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Operations won't resume soon at Hokkaido's largest thermal power station: minister

Hokkaido Electric Power Co.'s Tomato-Atsuma thermal power plant in the Hokkaido prefectural town of Atsuma is pictured from a Mainichi Shimbun aircraft on Sept. 6, 2018. (Mainichi)

TOKYO -- Operations at the largest thermal power station in Hokkaido, hit by a magnitude-6.7 earthquake on Sept. 6, will not be resumed until late September at the earliest, Economy, Trade and Industry Minister Hiroshige Seko said on Sept. 11.

Initially, the operator of the plant had said it would take at least one week to restart the power station but it will likely take much longer. Households as well as businesses in the northernmost prefecture will be required to save electric power for a prolonged period.

The damaged power station, Hokkaido Electric Power Co.'s Tomato-Atsuma thermal power plant in the northernmost prefecture town of Atsuma, has an output of 1.65 million kilowatts. The total power demand in Hokkaido was 3.8 million kilowatts at its peak before the quake disaster.

The economy minister said he was informed by the utility on the night of Sept. 10 that the Tomato-Atsuma plant's No. 1, No. 2 and No. 4 units will likely be restarted at the end of September, in mid-October and in November, respectively, at the earliest. The power station's No. 3 reactor has been decommissioned.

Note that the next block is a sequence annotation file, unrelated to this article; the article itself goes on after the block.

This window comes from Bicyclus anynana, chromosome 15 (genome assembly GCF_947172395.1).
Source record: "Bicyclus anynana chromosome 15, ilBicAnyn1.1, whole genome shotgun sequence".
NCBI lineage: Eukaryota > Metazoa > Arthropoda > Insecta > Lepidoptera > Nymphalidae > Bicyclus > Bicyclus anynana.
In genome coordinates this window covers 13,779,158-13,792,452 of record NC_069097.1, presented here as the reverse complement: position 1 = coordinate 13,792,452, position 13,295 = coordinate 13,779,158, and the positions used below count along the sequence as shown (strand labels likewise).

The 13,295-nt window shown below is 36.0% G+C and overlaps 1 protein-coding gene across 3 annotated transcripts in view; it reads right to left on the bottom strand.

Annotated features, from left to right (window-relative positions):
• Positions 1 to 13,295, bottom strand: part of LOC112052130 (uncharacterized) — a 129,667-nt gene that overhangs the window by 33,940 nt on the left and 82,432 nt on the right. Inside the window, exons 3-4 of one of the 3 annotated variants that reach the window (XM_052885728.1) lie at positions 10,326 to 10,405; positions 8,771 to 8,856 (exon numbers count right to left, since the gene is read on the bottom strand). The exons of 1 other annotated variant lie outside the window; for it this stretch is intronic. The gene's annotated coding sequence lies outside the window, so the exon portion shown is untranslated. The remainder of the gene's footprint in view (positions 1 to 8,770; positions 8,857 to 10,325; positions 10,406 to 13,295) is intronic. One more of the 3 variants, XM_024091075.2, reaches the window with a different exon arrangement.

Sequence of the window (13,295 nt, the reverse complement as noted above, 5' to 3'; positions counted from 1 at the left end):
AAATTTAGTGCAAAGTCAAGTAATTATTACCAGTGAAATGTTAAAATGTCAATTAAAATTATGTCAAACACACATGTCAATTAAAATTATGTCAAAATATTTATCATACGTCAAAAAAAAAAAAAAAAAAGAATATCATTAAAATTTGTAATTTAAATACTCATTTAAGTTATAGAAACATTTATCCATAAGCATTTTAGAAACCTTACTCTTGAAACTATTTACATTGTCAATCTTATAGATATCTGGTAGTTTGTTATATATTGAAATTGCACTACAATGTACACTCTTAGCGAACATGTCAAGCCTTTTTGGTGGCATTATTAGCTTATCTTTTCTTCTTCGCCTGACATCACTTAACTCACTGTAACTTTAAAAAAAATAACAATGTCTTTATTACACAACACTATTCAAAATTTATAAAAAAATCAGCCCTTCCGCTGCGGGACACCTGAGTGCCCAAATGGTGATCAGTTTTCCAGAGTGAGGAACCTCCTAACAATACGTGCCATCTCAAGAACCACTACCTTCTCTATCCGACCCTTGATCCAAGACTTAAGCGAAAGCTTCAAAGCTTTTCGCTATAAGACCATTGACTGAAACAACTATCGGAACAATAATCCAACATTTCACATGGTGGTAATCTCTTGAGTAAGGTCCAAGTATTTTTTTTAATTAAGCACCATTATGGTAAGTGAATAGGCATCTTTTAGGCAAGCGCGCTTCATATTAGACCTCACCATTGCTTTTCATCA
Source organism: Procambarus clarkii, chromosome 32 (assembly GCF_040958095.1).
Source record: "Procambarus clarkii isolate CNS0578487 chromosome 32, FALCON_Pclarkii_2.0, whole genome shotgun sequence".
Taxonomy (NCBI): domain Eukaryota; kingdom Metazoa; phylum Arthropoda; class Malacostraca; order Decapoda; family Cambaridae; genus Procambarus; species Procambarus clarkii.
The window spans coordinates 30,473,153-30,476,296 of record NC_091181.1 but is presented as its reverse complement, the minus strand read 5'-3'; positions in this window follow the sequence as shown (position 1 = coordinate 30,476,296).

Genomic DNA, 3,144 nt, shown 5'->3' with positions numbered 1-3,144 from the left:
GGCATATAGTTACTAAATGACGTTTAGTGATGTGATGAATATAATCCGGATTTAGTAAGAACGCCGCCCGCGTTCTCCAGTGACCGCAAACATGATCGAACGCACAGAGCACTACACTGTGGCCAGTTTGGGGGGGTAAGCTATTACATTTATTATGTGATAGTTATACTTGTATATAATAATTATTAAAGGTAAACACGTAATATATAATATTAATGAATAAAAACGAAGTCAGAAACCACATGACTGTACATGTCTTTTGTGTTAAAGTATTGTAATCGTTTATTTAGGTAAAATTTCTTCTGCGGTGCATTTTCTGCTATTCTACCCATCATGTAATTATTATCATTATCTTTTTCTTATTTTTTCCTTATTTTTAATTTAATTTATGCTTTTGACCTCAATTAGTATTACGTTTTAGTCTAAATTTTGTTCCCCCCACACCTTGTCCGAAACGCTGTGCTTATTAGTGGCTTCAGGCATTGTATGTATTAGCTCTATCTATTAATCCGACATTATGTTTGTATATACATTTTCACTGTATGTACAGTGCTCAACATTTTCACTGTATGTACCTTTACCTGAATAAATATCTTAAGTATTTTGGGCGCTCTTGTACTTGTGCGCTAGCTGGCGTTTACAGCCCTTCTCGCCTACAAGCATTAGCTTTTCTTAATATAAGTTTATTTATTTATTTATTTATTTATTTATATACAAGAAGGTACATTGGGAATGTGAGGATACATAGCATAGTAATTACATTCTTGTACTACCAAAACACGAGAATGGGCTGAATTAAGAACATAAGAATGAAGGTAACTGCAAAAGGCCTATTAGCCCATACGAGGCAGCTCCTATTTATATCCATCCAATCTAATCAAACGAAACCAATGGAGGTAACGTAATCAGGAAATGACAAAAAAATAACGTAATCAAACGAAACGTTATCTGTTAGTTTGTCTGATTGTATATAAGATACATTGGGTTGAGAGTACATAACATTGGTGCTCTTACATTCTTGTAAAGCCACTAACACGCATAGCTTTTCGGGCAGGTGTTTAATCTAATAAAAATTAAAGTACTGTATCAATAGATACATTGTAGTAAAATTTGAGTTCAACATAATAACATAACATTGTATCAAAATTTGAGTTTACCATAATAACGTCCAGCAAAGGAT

Additionally, the utility also notified Seko that it will reactivate the No. 2 unit of the company's Kyogoku hydraulic power station in the prefectural town of Kyogoku, which is undergoing a regular inspection, and the No. 1 unit, which is being repaired, on Sept. 14 and 21, respectively. Each of the units has an output of 200,000 kilowatts.

The economy minister said reactivation of the hydraulic power station will reduce the possibility of rolling blackouts. "If the Kyogoku plant's No. 1 and 2 units are restarted as planned, it will decrease the risk of rolling blackouts on condition that consumers continue to save power," Seko said.

Households and businesses in Hokkaido continue to be required to try to reduce their power consumption by 20 percent until the Kyogoku plant's No. 2 unit is reactivated.

The Tomari nuclear power plant, which is Hokkaido's only atomic power station, was offline at the time of the quake.

(Japanese original by Kenji Wada, Business News Department)

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